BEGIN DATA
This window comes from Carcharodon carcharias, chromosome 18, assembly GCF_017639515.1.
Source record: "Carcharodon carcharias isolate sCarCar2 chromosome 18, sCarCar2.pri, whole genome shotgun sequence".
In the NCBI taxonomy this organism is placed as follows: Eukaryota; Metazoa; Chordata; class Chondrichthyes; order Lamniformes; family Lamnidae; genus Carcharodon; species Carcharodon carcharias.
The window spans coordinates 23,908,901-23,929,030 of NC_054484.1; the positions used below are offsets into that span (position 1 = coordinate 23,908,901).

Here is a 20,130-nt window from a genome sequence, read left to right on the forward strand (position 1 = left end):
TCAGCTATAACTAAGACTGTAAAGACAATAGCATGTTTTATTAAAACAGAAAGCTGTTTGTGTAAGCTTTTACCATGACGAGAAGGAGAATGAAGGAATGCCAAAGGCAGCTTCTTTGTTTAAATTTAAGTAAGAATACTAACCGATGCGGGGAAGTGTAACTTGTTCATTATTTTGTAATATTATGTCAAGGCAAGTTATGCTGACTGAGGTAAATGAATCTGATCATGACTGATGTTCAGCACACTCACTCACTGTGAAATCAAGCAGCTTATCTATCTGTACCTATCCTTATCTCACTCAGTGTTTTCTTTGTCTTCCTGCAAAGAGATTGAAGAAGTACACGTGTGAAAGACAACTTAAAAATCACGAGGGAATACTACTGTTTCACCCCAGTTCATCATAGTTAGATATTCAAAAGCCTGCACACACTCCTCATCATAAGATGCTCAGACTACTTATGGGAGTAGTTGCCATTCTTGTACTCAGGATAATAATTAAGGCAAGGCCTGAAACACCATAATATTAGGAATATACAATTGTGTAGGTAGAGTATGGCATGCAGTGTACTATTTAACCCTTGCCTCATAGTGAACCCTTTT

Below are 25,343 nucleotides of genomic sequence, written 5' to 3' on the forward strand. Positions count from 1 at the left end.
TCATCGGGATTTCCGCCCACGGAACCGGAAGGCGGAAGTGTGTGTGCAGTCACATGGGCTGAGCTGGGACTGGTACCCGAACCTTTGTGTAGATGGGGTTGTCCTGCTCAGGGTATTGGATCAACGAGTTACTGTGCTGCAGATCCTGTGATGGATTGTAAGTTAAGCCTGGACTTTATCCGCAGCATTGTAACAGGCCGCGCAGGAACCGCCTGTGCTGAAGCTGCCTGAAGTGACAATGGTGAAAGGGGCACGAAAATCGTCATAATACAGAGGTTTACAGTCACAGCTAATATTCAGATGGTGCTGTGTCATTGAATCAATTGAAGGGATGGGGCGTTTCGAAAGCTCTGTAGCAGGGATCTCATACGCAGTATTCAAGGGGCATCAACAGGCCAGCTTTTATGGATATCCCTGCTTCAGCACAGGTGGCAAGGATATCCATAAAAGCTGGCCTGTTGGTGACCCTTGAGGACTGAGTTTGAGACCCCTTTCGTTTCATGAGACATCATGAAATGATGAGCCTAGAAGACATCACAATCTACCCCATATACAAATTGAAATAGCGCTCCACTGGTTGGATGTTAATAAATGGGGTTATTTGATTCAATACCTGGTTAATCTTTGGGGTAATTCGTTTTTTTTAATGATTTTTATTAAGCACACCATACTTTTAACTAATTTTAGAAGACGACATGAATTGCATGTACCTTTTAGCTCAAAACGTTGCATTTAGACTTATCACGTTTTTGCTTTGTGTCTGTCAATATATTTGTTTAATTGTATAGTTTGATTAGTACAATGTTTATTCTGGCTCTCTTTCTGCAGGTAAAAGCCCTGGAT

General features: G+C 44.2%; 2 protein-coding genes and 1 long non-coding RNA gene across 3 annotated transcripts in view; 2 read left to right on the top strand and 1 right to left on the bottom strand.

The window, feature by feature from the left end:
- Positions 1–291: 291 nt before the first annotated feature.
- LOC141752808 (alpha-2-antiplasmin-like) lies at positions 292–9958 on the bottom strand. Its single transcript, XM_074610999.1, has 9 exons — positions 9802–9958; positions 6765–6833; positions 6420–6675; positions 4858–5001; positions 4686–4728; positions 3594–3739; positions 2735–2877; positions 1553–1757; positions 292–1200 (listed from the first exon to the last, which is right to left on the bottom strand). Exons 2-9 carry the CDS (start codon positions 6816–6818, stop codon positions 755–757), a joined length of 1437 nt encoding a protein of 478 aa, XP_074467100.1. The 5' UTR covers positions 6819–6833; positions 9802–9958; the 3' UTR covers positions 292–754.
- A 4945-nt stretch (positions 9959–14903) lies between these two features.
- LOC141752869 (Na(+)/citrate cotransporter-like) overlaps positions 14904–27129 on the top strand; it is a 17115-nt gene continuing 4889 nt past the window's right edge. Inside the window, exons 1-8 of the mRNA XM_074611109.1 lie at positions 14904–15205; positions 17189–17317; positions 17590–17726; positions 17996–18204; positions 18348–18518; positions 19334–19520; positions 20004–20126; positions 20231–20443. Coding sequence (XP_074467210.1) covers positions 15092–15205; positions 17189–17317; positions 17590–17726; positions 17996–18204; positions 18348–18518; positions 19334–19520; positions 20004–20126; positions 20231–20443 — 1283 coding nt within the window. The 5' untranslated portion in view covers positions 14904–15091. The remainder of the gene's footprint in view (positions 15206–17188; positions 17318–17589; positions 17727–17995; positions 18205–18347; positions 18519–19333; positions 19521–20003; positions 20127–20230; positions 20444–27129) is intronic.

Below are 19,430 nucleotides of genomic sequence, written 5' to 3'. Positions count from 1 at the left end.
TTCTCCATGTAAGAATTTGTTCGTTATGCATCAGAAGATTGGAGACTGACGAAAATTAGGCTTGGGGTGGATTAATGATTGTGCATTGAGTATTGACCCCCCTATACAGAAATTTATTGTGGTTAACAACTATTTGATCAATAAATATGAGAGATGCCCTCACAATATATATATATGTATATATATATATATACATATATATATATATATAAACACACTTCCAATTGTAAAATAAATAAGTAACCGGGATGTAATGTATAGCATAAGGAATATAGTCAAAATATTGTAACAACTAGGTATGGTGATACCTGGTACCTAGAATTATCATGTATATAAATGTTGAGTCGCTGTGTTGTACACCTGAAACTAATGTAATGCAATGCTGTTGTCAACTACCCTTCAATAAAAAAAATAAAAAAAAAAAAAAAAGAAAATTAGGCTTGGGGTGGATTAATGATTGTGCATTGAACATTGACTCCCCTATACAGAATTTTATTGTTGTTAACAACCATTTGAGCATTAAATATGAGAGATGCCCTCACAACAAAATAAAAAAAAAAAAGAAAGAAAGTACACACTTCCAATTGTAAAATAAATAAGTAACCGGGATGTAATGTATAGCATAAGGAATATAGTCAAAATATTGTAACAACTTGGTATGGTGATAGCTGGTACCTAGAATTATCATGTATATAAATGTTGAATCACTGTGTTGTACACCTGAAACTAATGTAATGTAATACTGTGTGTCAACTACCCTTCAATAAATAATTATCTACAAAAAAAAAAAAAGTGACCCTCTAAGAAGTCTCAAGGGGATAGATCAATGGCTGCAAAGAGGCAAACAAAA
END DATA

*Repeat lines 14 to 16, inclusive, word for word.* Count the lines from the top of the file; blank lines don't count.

- LOC141752869 (Na(+)/citrate cotransporter-like) overlaps positions 14904–27129 on the top strand; it is a 17115-nt gene continuing 4889 nt past the window's right edge. Inside the window, exons 1-8 of the mRNA XM_074611109.1 lie at positions 14904–15205; positions 17189–17317; positions 17590–17726; positions 17996–18204; positions 18348–18518; positions 19334–19520; positions 20004–20126; positions 20231–20443. Coding sequence (XP_074467210.1) covers positions 15092–15205; positions 17189–17317; positions 17590–17726; positions 17996–18204; positions 18348–18518; positions 19334–19520; positions 20004–20126; positions 20231–20443 — 1283 coding nt within the window. The 5' untranslated portion in view covers positions 14904–15091. The remainder of the gene's footprint in view (positions 15206–17188; positions 17318–17589; positions 17727–17995; positions 18205–18347; positions 18519–19333; positions 19521–20003; positions 20127–20230; positions 20444–27129) is intronic.

Below are 19,430 nucleotides of genomic sequence, written 5' to 3'. Positions count from 1 at the left end.
TTCTCCATGTAAGAATTTGTTCGTTATGCATCAGAAGATTGGAGACTGACGAAAATTAGGCTTGGGGTGGATTAATGATTGTGCATTGAGTATTGACCCCCCTATACAGAAATTTATTGTGGTTAACAACTATTTGATCAATAAATATGAGAGATGCCCTCACAATATATATATATGTATATATATATATATACATATATATATATATATAAACACACTTCCAATTGTAAAATAAATAAGTAACCGGGATGTAATGTATAGCATAAGGAATATAGTCAAAATATTGTAACAACTAGGTATGGTGATACCTGGTACCTAGAATTATCATGTATATAAATGTTGAGTCGCTGTGTTGTACACCTGAAACTAATGTAATGCAATGCTGTTGTCAACTACCCTTCAATAAAAAAAATAAAAAAAAAAAAAAAAGAAAATTAGGCTTGGGGTGGATTAATGATTGTGCATTGAACATTGACTCCCCTATACAGAATTTTATTGTTGTTAACAACCATTTGAGCATTAAATATGAGAGATGCCCTCACAACAAAATAAAAAAAAAAAAGAAAGAAAGTACACACTTCCAATTGTAAAATAAATAAGTAACCGGGATGTAATGTATAGCATAAGGAATATAGTCAAAATATTGTAACAACTTGGTATGGTGATAGCTGGTACCTAGAATTATCATGTATATAAATGTTGAATCACTGTGTTGTACACCTGAAACTAATGTAATGTAATACTGTGTGTCAACTACCCTTCAATAAATAATTATCTACAAAAAAAAAAAAAGTGACCCTCTAAGAAGTCTCAAGGGGATAGATCAATGGCTGCAAAGAGGCAAACAAAA